Skip to Main Content
It looks like you're using Internet Explorer 11 or older. This website works best with modern browsers such as the latest versions of Chrome, Firefox, Safari, and Edge. If you continue with this browser, you may see unexpected results.

UC Berkeley’s library buildings are open! Learn more.

Open Science: Home

A guide for Open Science at UC Berkeley.

Open Science Community Events


 ReproducibiliTea Logo

ReproducibiliTea is a grassroots initiative that helps researchers create local Open Science journal clubs at their universities to discuss diverse issues, papers and ideas about improving science, reproducibility and the Open Science movement. Berkeley's ReproducibiliTea club launches this fall as a collaboration between the Library and BITSS.


When: First Wednesday of the Month, 4-5 pm

Where: Zoom (link to follow)

Fall 2021 Dates:

A full list of readings is available in our Zotero Library:

Contact Sam Teplitzky ( or Katie Hoeberling ( with questions.



Bay Area Open Science 

Introducing the Bay Area Open Science Group

Are you interested in making your research more openly available? Want to learn about open science tools and platforms that can make your research more effective and reproducible? The Bay Area Open Science Group is intended to bring together students, faculty, and staff from the Stanford, Berkeley, and UCSF communities to learn about open science, discuss the application of open science practices in a research context, and meet other members of the community who are interested in (or already are) incorporating open science practices into their work.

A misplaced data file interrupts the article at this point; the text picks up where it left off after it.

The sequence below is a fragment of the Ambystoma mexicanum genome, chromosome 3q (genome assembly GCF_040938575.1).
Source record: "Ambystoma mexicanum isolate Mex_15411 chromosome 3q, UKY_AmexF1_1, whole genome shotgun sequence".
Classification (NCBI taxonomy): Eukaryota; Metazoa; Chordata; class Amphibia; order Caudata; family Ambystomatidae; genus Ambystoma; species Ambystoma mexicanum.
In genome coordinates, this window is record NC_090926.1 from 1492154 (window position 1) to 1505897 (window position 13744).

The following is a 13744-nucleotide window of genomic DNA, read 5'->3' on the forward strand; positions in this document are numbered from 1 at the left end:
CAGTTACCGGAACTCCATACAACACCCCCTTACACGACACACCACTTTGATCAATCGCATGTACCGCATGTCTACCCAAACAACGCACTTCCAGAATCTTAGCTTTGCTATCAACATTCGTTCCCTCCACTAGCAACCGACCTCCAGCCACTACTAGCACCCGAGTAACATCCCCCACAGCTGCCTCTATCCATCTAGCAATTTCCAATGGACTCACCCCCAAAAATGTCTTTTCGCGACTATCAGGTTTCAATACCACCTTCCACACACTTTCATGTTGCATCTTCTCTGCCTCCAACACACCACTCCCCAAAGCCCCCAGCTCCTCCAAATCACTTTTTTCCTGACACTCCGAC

We meet on the 4th Tuesday of the month from 2-3pm via Zoom. All are welcome to attend and join the conversation!

Fall 2021 dates:

  • September 28:
    • For our first meetup this fall we are excited to have Dr. Biftu Mengesha from UCSF join us to discuss “Innovating Education in Reproductive Health” - a project to create open curricula on sexual and reproductive health. We look forward to learning about this fascinating open educational resource project.
  • October 26: 
    • Join us in October to learn about Curating a COVID-19 Data Repository, a public data repository built by the Yu Group at UC Berkeley to aid community-wide data science efforts in the fight against COVID-19.
      Tiffany Tang, a statistics PhD student in the Yu Group, will be discussing how the project came about, what it was like working in the time pressure situation, and some lessons learned in the process of creating an open-source data repository. We will also have plenty of time for questions and a more general discussion on creating an open-source data repository.
  • November 30: (note, 5th Tuesday instead)

Open peer review is the least practiced aspect of open science. Yet it may teach us a lot about how manuscripts can change from their submitted version to their (peer-revied) published version of record. Mario Malicki will give an overview of 21 studies that analysed manuscript changes and his own study in which I analysed changes between 121 epidemiology preprints and 
their subsequent published versions. Finally, he will present a call for declaring changes to manuscripts with each published paper.


Sign up for to attend at:

Check out our website ( to get on our mailing list, or let us know if you want to present!


Open Science Librarian

Profile Photo
Sam Teplitzky
Earth Sciences & Map Library
50 McCone Hall